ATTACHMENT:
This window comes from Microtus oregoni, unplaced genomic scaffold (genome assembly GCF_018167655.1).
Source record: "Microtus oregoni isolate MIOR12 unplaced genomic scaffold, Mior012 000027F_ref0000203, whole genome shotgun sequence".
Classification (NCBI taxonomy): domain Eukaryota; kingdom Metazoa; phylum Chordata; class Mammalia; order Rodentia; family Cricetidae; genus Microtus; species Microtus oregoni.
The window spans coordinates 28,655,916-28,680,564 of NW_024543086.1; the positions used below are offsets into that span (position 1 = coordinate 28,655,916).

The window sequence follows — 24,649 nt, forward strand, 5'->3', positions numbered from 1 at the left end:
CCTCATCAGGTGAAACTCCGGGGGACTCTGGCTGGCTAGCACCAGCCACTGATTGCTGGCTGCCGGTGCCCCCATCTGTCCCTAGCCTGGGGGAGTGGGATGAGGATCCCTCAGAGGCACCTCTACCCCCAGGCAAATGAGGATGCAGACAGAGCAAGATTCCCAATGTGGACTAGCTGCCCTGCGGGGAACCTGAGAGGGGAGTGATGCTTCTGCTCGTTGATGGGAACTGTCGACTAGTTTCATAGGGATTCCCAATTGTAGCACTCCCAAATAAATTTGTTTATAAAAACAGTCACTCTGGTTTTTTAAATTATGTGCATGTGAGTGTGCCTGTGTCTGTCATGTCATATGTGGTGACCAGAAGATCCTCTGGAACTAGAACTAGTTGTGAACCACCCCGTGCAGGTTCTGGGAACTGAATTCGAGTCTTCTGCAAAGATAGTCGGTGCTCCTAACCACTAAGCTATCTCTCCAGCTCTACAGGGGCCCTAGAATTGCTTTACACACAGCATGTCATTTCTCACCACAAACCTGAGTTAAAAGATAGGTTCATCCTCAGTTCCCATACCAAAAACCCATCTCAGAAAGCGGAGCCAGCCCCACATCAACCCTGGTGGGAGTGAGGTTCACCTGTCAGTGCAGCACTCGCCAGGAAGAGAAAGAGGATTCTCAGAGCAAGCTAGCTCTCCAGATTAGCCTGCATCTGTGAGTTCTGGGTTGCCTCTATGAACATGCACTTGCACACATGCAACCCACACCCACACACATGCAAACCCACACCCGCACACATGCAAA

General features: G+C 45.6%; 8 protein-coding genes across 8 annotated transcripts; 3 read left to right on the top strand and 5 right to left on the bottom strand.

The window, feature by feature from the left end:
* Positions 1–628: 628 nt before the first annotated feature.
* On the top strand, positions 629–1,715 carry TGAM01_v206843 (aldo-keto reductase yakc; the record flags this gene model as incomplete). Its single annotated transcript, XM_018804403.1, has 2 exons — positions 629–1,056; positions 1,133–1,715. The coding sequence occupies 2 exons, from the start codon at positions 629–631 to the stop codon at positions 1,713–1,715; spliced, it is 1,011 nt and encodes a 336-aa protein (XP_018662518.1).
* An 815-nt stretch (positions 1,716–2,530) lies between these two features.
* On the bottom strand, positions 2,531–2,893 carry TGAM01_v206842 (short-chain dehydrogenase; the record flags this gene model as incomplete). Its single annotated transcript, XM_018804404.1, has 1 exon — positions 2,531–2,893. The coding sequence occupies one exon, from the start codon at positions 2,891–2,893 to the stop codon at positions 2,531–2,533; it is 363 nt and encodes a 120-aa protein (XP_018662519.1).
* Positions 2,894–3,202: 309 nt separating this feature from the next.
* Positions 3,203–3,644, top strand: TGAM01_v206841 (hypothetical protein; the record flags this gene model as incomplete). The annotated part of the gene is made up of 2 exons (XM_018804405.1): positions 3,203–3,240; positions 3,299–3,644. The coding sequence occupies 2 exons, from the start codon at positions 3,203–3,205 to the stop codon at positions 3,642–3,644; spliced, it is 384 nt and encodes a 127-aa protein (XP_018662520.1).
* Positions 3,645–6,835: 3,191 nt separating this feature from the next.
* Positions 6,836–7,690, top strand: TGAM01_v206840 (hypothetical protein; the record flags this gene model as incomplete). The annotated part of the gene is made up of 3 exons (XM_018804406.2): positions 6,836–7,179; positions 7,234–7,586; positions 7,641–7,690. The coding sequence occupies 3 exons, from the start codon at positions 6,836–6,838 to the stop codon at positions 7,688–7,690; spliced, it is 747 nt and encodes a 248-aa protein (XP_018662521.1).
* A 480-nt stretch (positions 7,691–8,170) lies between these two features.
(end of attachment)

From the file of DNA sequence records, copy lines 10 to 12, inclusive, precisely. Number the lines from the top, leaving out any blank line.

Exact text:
* On the top strand, positions 629–1,715 carry TGAM01_v206843 (aldo-keto reductase yakc; the record flags this gene model as incomplete). Its single annotated transcript, XM_018804403.1, has 2 exons — positions 629–1,056; positions 1,133–1,715. The coding sequence occupies 2 exons, from the start codon at positions 629–631 to the stop codon at positions 1,713–1,715; spliced, it is 1,011 nt and encodes a 336-aa protein (XP_018662518.1).
* An 815-nt stretch (positions 1,716–2,530) lies between these two features.
* On the bottom strand, positions 2,531–2,893 carry TGAM01_v206842 (short-chain dehydrogenase; the record flags this gene model as incomplete). Its single annotated transcript, XM_018804404.1, has 1 exon — positions 2,531–2,893. The coding sequence occupies one exon, from the start codon at positions 2,891–2,893 to the stop codon at positions 2,531–2,533; it is 363 nt and encodes a 120-aa protein (XP_018662519.1).